In the “open lab,” visitors will get a chance to try the special aerial photography rig in the shop and see the images that come from a custom-built 3D printer, which was designed by Will Janicke, a local maker.

The workshop takes it a step further; people will learn the basics to get started with aerial photography, which involves sending digital cameras into the air with balloons, she says.

Also over the coming week, Murray is doing aerial photography with the Teen Tech Crew at the Science Museum of Minnesota, where she previously led hands-on technology-based programs.

Recently, she worked with teens from the nearby Skyline Tower housing complex. “We took a couple of cameras, rigs, and a bunch of balloons over to Dunning Field and captured some great shots,” she says, adding that they also suspended cameras from kites.  

The playing field’s wide-open spaces worked well for the balloons, which hovered overhead about 50 feet high. The group also got views of Marshall Avenue, Central High School, the St. Anthony Park community garden along with other local landmarks--and the photographers themselves.

“I enjoy seeing broad views where you can recognize the place easily, as well as more accidental angles and perspectives that catch interesting patterns,” she says.

The images show that “The railyard is just an impressive site--amazing that so much activity happens in a place that is smack-dab in the middle of the city but yet mostly out-of-mind and out-of-sight,” the website reads.  

The images can be seen on the website and hanging in the pop-up shop this week.

Source: Kristen Murray, Co-founder, Starling Project
Writer: Anna Pratt

University Avenue corridor to be called 'Little Africa'

Too often, people pass by the businesses on Snelling Avenue, near University in St. Paul, without stopping.

As one way to change that, the African Economic Development Solutions (AEDS) group is leading an effort to brand the district that spans Snelling Avenue between University and Minnehaha avenues as “Little Africa.”

Soon, the Central Corridor light rail transit line will run through the area, but in the meantime, the construction has decreased foot traffic in the district and beyond.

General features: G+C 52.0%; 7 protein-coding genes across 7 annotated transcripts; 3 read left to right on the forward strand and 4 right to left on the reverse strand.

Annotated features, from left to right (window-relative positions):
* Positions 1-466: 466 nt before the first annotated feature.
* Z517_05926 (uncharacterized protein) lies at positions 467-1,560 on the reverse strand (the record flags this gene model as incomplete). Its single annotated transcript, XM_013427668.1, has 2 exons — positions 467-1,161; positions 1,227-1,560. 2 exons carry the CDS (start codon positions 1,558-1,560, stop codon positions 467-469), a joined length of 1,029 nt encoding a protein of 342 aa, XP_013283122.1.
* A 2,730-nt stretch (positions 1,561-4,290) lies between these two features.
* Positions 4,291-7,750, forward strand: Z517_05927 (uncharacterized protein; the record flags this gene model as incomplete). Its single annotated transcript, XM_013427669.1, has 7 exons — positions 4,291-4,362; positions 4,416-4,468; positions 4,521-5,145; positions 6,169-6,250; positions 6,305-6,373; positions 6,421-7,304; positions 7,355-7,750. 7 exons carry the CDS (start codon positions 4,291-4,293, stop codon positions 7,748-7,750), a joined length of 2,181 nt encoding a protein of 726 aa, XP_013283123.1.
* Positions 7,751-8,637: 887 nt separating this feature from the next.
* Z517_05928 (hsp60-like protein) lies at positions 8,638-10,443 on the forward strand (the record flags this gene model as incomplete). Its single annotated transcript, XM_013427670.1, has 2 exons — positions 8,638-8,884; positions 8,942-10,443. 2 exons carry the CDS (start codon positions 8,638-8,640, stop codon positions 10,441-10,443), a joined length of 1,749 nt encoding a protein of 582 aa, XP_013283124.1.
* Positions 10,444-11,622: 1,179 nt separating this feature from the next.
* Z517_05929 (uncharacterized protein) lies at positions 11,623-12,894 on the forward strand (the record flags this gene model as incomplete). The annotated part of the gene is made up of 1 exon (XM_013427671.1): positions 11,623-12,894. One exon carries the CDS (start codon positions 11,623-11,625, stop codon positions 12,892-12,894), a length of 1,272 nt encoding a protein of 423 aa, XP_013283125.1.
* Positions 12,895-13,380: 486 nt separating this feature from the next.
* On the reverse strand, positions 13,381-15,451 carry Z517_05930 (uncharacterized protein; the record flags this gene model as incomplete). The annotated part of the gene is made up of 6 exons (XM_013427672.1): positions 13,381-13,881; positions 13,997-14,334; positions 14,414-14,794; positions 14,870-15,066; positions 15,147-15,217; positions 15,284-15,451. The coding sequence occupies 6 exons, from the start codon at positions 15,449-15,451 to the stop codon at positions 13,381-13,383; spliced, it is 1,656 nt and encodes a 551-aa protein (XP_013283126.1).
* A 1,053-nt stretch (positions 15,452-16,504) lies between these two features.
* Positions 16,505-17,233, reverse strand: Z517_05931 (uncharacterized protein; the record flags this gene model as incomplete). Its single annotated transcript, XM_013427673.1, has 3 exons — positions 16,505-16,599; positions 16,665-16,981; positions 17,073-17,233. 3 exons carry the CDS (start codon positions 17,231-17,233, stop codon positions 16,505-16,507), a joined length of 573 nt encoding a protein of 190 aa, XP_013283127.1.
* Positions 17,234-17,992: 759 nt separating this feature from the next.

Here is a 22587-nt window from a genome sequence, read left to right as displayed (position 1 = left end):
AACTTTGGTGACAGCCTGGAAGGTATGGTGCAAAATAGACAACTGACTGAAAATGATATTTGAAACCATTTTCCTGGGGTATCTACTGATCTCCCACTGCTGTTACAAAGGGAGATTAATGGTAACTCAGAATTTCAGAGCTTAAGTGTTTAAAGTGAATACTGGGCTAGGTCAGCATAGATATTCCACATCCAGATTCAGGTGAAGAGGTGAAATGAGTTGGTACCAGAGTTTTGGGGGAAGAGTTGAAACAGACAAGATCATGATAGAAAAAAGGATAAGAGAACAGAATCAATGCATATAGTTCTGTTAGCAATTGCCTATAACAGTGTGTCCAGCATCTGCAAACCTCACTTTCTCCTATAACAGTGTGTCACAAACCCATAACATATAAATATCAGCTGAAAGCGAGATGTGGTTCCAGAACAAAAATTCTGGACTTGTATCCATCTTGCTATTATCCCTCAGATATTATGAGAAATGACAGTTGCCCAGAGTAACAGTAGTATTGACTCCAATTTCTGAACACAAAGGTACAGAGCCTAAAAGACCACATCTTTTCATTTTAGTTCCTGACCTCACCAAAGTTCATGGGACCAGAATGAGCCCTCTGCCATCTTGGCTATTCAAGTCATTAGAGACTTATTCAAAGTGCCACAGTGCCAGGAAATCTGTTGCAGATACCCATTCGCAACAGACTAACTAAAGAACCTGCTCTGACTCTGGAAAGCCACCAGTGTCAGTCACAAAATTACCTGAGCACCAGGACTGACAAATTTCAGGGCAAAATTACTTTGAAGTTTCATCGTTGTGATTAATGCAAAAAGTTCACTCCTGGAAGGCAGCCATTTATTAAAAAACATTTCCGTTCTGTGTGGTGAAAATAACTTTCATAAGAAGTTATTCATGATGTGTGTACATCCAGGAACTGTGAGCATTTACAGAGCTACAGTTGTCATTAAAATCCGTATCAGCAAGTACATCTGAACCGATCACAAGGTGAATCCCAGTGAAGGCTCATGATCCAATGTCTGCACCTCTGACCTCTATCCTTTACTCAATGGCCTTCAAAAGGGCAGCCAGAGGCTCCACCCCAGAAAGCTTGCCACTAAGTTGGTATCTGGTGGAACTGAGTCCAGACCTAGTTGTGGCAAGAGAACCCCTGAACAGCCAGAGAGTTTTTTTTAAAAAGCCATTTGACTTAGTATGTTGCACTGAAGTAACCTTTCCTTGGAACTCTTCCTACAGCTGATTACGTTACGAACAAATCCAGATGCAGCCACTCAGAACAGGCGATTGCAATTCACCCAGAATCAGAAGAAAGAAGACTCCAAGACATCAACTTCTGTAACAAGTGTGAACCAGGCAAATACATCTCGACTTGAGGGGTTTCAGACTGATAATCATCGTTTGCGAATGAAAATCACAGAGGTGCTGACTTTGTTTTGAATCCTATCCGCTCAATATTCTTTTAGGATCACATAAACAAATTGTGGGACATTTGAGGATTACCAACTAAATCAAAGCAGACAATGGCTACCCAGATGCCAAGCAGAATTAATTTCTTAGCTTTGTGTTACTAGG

Bruce Corrie, who is a business professor at Concordia University in Saint Paul, explains that the branding campaign comes out of the broader, nonprofit-driven World Cultural Heritage District. This emerged as a way to help businesses stay afloat during the light rail construction on University.

The idea is to make the area a destination for ethnic tourism. Here, “there’s a growing presence of African Americans,” he says, adding that it includes about 20 immigrant businesses.

Further, “African immigrant groups are very dynamic and entrepreneurial,” he says. “We want to capture that.”

It follows other similar branding efforts along different segments of University, including “Little Mekong” (see The Line story here) and the African American Cultural Corridor.

The districts would also relate to similar areas in Minneapolis and Brooklyn Park.  As it is, “There’s not a strong cultural infrastructure in Minnesota,” he says, adding that it’s an opportunity. “We’re trying to tap into the global market.”

While encouraging more people to come to the district, another goal is to “develop the cultural capacity,” he says.

Eventually signage will come to indicate the district visually.

“One challenge is to get the attention of policymakers,” to help bring more resources to the area, he says.

Recently the district rolled out a voucher program, offering $5 coupons to district shoppers. Also, the Snelling Café will host a free book exchange through its new Little Free Library, which it’s celebrating with a July 27 luncheon.  

Source: Dr. Bruce Corrie, Professor of Business in the College of Business and Organizational Leadership, Concordia University
Writer: Anna Pratt

Minnesota Museum of American Art to settle into gallery space

After several years of traveling exhibits, the Minnesota Museum of American Art will have a regular gallery in St. Paul this fall.  

The museum is moving into a ground-level space in the vintage Pioneer-Endicott building, which developer Rich Pakonen plans to turn into a high-end housing complex. (See The Line story here.)  

In 2009, the museum moved out of the space it rented at the Ramsey County Government Center. It hasn't had a home base since then.

The 3,700-square-foot space at the Pioneer will enable the museum to do local programming, according to its director, Kristin Makholm.  

“We haven’t had any kind of regular space in St. Paul to do any kind of on-the-ground programming for over two years, so this will allow us to intersect and create a vibrant space,” and to reconnect with local artists and community members. “It’ll be populated with events and conversations.”  

At the same time, “We don’t consider this the final museum,” she says.